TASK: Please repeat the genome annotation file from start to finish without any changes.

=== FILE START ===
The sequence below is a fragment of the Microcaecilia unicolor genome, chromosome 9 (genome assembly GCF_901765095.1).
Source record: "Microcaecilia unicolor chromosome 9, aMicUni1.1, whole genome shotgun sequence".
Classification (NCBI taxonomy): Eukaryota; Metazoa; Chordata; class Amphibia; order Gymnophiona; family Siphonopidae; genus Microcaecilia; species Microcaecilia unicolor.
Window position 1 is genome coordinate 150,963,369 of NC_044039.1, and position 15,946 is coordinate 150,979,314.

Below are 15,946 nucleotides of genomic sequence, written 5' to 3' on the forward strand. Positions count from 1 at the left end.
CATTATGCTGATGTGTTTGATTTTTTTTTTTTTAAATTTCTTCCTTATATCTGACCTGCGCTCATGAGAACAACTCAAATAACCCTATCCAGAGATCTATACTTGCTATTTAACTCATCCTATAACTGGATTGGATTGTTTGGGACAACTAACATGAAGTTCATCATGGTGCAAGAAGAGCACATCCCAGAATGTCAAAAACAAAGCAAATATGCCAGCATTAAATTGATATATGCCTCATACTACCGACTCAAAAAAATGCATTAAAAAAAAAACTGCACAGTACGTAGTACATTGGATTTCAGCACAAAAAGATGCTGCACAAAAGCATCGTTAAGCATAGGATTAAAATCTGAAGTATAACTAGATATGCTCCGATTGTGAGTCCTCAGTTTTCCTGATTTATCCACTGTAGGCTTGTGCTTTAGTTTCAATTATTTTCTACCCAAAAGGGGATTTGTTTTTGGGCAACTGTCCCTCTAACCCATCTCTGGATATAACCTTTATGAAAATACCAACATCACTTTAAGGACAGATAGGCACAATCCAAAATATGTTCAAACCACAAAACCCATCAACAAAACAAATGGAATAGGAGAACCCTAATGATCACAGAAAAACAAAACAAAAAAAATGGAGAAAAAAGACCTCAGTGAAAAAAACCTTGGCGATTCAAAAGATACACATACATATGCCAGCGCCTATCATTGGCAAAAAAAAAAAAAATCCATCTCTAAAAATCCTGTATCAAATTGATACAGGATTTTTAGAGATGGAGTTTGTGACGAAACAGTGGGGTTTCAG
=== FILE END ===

The sequence below is a fragment of the Microcaecilia unicolor genome, chromosome 9 (genome assembly GCF_901765095.1).
Source record: "Microcaecilia unicolor chromosome 9, aMicUni1.1, whole genome shotgun sequence".
Classification (NCBI taxonomy): Eukaryota; Metazoa; Chordata; class Amphibia; order Gymnophiona; family Siphonopidae; genus Microcaecilia; species Microcaecilia unicolor.
Window position 1 is genome coordinate 150,963,369 of NC_044039.1, and position 15,946 is coordinate 150,979,314.

Below are 15,946 nucleotides of genomic sequence, written 5' to 3' on the forward strand. Positions count from 1 at the left end.
CATTATGCTGATGTGTTTGATTTTTTTTTTTTTAAATTTCTTCCTTATATCTGACCTGCGCTCATGAGAACAACTCAAATAACCCTATCCAGAGATCTATACTTGCTATTTAACTCATCCTATAACTGGATTGGATTGTTTGGGACAACTAACATGAAGTTCATCATGGTGCAAGAAGAGCACATCCCAGAATGTCAAAAACAAAGCAAATATGCCAGCATTAAATTGATATATGCCTCATACTACCGACTCAAAAAAATGCATTAAAAAAAAAACTGCACAGTACGTAGTACATTGGATTTCAGCACAAAAAGATGCTGCACAAAAGCATCGTTAAGCATAGGATTAAAATCTGAAGTATAACTAGATATGCTCCGATTGTGAGTCCTCAGTTTTCCTGATTTATCCACTGTAGGCTTGTGCTTTAGTTTCAATTATTTTCTACCCAAAAGGGGATTTGTTTTTGGGCAACTGTCCCTCTAACCCATCTCTGGATATAACCTTTATGAAAATACCAACATCACTTTAAGGACAGATAGGCACAATCCAAAATATGTTCAAACCACAAAACCCATCAACAAAACAAATGGAATAGGAGAACCCTAATGATCACAGAAAAACAAAACAAAAAAAATGGAGAAAAAAGACCTCAGTGAAAAAAACCTTGGCGATTCAAAAGATACACATACATATGCCAGCGCCTATCATTGGCAAAAAAAAAAAAAATCCATCTCTAAAAATCCTGTATCAAATTGATACAGGATTTTTAGAGATGGAGTTTGTGACGAAACAGTGGGGTTTCAG